Source: Kotaku

For decades, it used to be illegal (on paper) for men and women to mingle in public in Saudi Arabia. Socially, that has changed in recent years but it wasn't until this month that some kind of legal amendment was brought forth. 

On Sunday, Saudi Arabia abolished rules that previously required restaurants to provide separate entrances and areas for "women and families" and another for "singles" (aka men dining alone.) Now, that decision is in the hands of business owners. The news was delivered in a statement by the kingdom's Municipal and Rural Affairs Ministry.

Gender segregation is still upheld in many public spaces in the kingdom; however, the latest decision shatters one of the most visible gender segregation restrictions in place. Restaurants will no longer need to "specify private spaces" for women and families. According to The National, many restaurants and cafés had already been allowing the mixing of the sexes prior to the latest edict. But now, all restaurants can do this without fearing some kind of backlash. 

A still from the Saudi film "Barakah Meets Barakah"

Saudi Arabia has been slowly loosening its gender-segregation regulations, especially during the month-long events such as Jeddah Season and Riyadh Festival. 

It wasn't that easy two years ago. Saudi Comic Con, the geek convention that garnered much praise when it concluded, was penalized over a "violation," which some claimed came to light due to intermingling between the opposite sexes. At the time, a witness revealed that he saw young men and women talking in one of the dark halls of the venue where Comic Con was being held.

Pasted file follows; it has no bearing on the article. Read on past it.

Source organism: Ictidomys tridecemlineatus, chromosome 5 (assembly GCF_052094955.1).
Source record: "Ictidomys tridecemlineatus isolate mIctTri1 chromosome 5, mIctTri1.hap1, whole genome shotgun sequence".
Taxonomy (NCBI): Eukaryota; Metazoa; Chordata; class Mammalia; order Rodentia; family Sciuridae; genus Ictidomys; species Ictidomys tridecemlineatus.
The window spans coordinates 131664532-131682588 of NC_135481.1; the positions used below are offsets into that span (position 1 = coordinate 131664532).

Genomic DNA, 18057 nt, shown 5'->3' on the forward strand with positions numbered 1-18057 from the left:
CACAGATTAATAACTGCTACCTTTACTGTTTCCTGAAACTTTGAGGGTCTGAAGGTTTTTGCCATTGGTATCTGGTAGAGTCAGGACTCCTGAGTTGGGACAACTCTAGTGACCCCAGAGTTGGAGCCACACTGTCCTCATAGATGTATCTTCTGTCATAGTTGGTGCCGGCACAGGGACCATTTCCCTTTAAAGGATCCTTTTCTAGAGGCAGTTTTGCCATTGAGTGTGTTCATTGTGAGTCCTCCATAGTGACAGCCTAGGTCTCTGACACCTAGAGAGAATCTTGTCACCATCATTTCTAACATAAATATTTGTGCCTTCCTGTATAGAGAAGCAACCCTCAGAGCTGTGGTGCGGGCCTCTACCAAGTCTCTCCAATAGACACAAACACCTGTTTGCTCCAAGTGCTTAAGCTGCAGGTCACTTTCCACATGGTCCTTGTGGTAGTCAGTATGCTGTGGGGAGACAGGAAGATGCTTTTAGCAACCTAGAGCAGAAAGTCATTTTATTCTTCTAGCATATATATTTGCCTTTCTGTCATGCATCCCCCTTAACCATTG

Still, many Saudis believe gender segregation is a religious requirement. This viewpoint was put on display after a local cleric criticized the laws that segregate men and women during prayers in mosques earlier this year. 

In a televised interview with the Saudi Broadcasting Corp. (SBC), the former Imam of the Holy Mosque in Mecca, Sheikh Adil Al-Kalbani, explained that this kind of partition didn't exist during the era of Prophet Muhammad and has no root in Islamic tradition. 

"His words are right but is our world today the same as the Prophet's era? Are the good morals and decency that were there at that time still here now? Of course not," one Twitter user wrote at the time.

Months later, it seems as though Saudi Arabia took the cleric's words into consideration ... and applied it to restaurants as a start.

These advancements come in line with Crown Prince Mohammed bin Salman's Vision 2030, as he is pushing for positive change within the kingdom. Under it, the country has been easing its gender segregation rules. The kingdom witnessed several "social changes" in that regard when cinemas opened across Saudi Arabia and when Riyadh held its first mixed-gender concert featuring a female singer in 2018. Saudi Arabia has come a long way since as the changes are no longer taking place in social settings but are now set in stone by law.